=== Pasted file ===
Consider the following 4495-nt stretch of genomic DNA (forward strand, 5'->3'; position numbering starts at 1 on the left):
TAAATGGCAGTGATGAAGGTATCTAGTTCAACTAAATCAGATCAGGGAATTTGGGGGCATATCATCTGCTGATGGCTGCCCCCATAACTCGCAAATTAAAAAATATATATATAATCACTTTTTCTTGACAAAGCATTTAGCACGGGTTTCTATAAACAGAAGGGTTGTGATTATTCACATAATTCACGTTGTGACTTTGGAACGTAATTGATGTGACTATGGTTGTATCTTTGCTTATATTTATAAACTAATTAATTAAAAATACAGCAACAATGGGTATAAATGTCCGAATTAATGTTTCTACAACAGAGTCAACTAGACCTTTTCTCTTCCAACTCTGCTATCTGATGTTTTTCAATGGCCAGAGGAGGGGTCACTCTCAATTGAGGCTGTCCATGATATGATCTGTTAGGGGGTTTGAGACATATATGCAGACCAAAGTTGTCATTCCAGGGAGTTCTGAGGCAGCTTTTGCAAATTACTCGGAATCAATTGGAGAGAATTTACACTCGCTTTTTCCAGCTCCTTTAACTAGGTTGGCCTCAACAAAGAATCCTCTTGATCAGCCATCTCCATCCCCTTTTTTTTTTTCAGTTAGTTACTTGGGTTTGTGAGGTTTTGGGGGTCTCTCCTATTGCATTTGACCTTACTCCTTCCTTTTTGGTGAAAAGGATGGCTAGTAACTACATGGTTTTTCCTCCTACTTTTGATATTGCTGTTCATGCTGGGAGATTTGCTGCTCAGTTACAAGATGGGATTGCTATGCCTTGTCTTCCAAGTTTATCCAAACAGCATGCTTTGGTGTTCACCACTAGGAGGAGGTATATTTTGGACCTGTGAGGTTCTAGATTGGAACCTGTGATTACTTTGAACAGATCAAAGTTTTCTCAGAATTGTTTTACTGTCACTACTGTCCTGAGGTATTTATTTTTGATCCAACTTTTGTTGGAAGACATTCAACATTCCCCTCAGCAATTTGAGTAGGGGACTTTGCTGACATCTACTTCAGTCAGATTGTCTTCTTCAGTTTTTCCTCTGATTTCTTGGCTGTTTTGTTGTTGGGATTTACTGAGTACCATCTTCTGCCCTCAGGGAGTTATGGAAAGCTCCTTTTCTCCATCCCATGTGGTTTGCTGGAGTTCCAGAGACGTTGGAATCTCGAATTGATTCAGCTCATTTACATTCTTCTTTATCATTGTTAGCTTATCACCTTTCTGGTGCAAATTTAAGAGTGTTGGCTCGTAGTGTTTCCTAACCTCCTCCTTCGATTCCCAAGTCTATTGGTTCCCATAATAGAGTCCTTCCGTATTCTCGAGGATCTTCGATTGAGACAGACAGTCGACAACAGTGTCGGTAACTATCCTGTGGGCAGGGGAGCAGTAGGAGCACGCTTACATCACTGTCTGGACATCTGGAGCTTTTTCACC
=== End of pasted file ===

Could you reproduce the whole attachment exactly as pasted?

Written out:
Consider the following 4495-nt stretch of genomic DNA (forward strand, 5'->3'; position numbering starts at 1 on the left):
TAAATGGCAGTGATGAAGGTATCTAGTTCAACTAAATCAGATCAGGGAATTTGGGGGCATATCATCTGCTGATGGCTGCCCCCATAACTCGCAAATTAAAAAATATATATATAATCACTTTTTCTTGACAAAGCATTTAGCACGGGTTTCTATAAACAGAAGGGTTGTGATTATTCACATAATTCACGTTGTGACTTTGGAACGTAATTGATGTGACTATGGTTGTATCTTTGCTTATATTTATAAACTAATTAATTAAAAATACAGCAACAATGGGTATAAATGTCCGAATTAATGTTTCTACAACAGAGTCAACTAGACCTTTTCTCTTCCAACTCTGCTATCTGATGTTTTTCAATGGCCAGAGGAGGGGTCACTCTCAATTGAGGCTGTCCATGATATGATCTGTTAGGGGGTTTGAGACATATATGCAGACCAAAGTTGTCATTCCAGGGAGTTCTGAGGCAGCTTTTGCAAATTACTCGGAATCAATTGGAGAGAATTTACACTCGCTTTTTCCAGCTCCTTTAACTAGGTTGGCCTCAACAAAGAATCCTCTTGATCAGCCATCTCCATCCCCTTTTTTTTTTTCAGTTAGTTACTTGGGTTTGTGAGGTTTTGGGGGTCTCTCCTATTGCATTTGACCTTACTCCTTCCTTTTTGGTGAAAAGGATGGCTAGTAACTACATGGTTTTTCCTCCTACTTTTGATATTGCTGTTCATGCTGGGAGATTTGCTGCTCAGTTACAAGATGGGATTGCTATGCCTTGTCTTCCAAGTTTATCCAAACAGCATGCTTTGGTGTTCACCACTAGGAGGAGGTATATTTTGGACCTGTGAGGTTCTAGATTGGAACCTGTGATTACTTTGAACAGATCAAAGTTTTCTCAGAATTGTTTTACTGTCACTACTGTCCTGAGGTATTTATTTTTGATCCAACTTTTGTTGGAAGACATTCAACATTCCCCTCAGCAATTTGAGTAGGGGACTTTGCTGACATCTACTTCAGTCAGATTGTCTTCTTCAGTTTTTCCTCTGATTTCTTGGCTGTTTTGTTGTTGGGATTTACTGAGTACCATCTTCTGCCCTCAGGGAGTTATGGAAAGCTCCTTTTCTCCATCCCATGTGGTTTGCTGGAGTTCCAGAGACGTTGGAATCTCGAATTGATTCAGCTCATTTACATTCTTCTTTATCATTGTTAGCTTATCACCTTTCTGGTGCAAATTTAAGAGTGTTGGCTCGTAGTGTTTCCTAACCTCCTCCTTCGATTCCCAAGTCTATTGGTTCCCATAATAGAGTCCTTCCGTATTCTCGAGGATCTTCGATTGAGACAGACAGTCGACAACAGTGTCGGTAACTATCCTGTGGGCAGGGGAGCAGTAGGAGCACGCTTACATCACTGTCTGGACATCTGGAGCTTTTTCACC